Ensete FAQ

What are Ensetes?

They are very fast growing, evergreen, herbaceous perennials with huge paddle shaped leaves. Essential in the jungle garden. Ensete ventricosum has bright green leaves with a paler mid rib; Ensete ventricosum ‘Maurellii’ has massive red, green and black leaves. Ensetes are related to bananas, and are a massively important food crop in parts of Africa, but it is not their fruit that is eaten. Instead, the fermented roots are used to make a flour in bread making.

Are they hardy?

Definitely not. They require a minimum of 5 degrees centigrade in winter. They cannot be left in the garden, however much protection they are given.

How big and how fast will they grow?

In the UK, if over wintered successfully they can reach 3.5m with an enormous fat trunk. Growth rates are astonishing. Tiny plants can reach 1.5m in their first season.

Will they grow in pots?

Almost any plant can be grown successfully in a pot and provided it is supplied with adequate food and water and re-potted when required, they make fantastic pot plants. However, size may be restricted in a pot.

What’s the best position and soil type for Ensete?

Full sun or partial shade in a deep, rich, moist soil.

How much food and water should I give them?

Plenty. Lots of feed during the growing season and keep the soil moist. A liberal dose of well-rotted manure is advisable.

What do I do with them in the winter?

Before the first frosts dig up (usually around the time the clocks go back is good). Reduce the roots and shake off excess soil. Remove most or all of the leaves, especially if space is an issue. Lay the Ensete on the greenhouse floor and leave till after Christmas, rotating occasionally. This allows water to drain from between the leaf blades and will help to prevent rot. In January stand the Ensete upright and place in a pot that snugly fits the root ball. Backfill with compost and keep barely moist. Keep temperature at a minimum of 5 degrees centigrade. Don’t have a greenhouse? Spare bedroom, utility room will do. Sadly shed or garage usually results in failure.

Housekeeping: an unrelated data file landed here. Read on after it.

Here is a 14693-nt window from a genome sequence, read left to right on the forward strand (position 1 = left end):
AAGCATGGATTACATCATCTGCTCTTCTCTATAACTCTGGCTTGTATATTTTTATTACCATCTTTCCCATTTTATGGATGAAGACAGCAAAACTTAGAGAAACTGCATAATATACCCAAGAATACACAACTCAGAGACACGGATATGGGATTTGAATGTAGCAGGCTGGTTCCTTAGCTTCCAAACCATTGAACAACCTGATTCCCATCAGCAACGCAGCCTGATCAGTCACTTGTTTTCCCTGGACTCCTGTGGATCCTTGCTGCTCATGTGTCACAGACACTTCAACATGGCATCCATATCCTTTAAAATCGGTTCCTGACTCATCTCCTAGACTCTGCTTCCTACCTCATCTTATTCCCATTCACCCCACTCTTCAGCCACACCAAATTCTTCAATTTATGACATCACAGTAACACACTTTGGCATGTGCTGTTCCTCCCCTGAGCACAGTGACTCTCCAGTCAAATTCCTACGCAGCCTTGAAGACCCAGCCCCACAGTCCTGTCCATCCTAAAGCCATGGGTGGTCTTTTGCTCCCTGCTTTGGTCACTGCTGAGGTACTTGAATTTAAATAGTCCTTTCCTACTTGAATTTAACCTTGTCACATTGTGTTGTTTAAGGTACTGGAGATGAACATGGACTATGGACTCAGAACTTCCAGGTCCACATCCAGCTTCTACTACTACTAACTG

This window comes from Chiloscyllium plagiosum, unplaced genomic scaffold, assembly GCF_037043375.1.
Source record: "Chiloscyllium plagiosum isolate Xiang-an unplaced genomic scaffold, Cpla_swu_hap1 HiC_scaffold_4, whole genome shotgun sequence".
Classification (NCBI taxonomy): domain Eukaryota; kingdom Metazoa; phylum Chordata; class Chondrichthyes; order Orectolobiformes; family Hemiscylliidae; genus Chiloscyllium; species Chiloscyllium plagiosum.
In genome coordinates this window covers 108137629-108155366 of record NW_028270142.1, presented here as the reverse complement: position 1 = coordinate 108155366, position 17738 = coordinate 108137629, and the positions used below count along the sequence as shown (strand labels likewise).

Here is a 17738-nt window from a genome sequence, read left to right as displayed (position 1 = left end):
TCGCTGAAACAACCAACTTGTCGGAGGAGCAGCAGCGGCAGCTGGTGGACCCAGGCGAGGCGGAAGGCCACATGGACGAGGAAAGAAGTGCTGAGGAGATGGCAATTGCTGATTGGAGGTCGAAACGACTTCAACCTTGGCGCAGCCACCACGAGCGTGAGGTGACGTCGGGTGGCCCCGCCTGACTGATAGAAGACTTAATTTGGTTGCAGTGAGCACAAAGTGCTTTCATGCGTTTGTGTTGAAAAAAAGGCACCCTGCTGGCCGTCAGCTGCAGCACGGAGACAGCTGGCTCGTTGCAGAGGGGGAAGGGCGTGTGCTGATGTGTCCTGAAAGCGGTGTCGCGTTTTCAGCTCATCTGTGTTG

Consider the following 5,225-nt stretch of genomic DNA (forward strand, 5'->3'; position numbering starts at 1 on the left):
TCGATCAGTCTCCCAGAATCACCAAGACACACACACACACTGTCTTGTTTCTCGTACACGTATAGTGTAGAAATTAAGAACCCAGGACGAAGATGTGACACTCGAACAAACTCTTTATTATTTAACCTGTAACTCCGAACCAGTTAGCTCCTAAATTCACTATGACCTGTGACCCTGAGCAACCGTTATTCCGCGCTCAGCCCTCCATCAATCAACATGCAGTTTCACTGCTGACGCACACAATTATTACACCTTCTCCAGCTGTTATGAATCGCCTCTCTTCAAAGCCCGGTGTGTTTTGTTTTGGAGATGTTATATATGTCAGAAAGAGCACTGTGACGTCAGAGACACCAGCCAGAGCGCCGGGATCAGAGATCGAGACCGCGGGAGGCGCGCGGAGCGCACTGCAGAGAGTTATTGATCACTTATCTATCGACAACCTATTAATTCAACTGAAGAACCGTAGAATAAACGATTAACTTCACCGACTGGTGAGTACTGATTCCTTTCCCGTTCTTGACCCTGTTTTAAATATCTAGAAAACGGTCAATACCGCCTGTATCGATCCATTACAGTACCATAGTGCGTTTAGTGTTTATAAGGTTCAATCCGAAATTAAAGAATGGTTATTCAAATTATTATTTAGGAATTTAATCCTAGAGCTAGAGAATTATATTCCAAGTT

Isn’t that a lot of trouble to go to?

Absolutely not. These plants give so much impact to the garden that they are definitely worth the effort. You can of course treat your Ensete as a superior form of bedding plant and leave it to perish along with the petunias. It will have given you pleasure all summer long.

Why is the middle leaf distorted and not growing properly? / Why are the new leaves getting smaller and smaller?

These disorders occasionally occur after winter, a problem often referred to as ‘strangles’. To date nobody seems to be sure of the cause. It could be a genetic mutation. Other theories suggest simple slug damage to the growing point. Keep a watch for slugs and snails. If your Ensete appears to be suffering from a case of the ‘strangles’ in spring, you will need to cut the trunk back severely. This will hopefully produce one of two results. The growing point will begin to grow normally or the main stem will perish but produce many offsets.

When can I plant my Ensete outside?

Your Ensete has made it through the winter – congratulations! Ensetes shouldn’t be planted outdoors until all risk of frost has past – usually the beginning of June in England.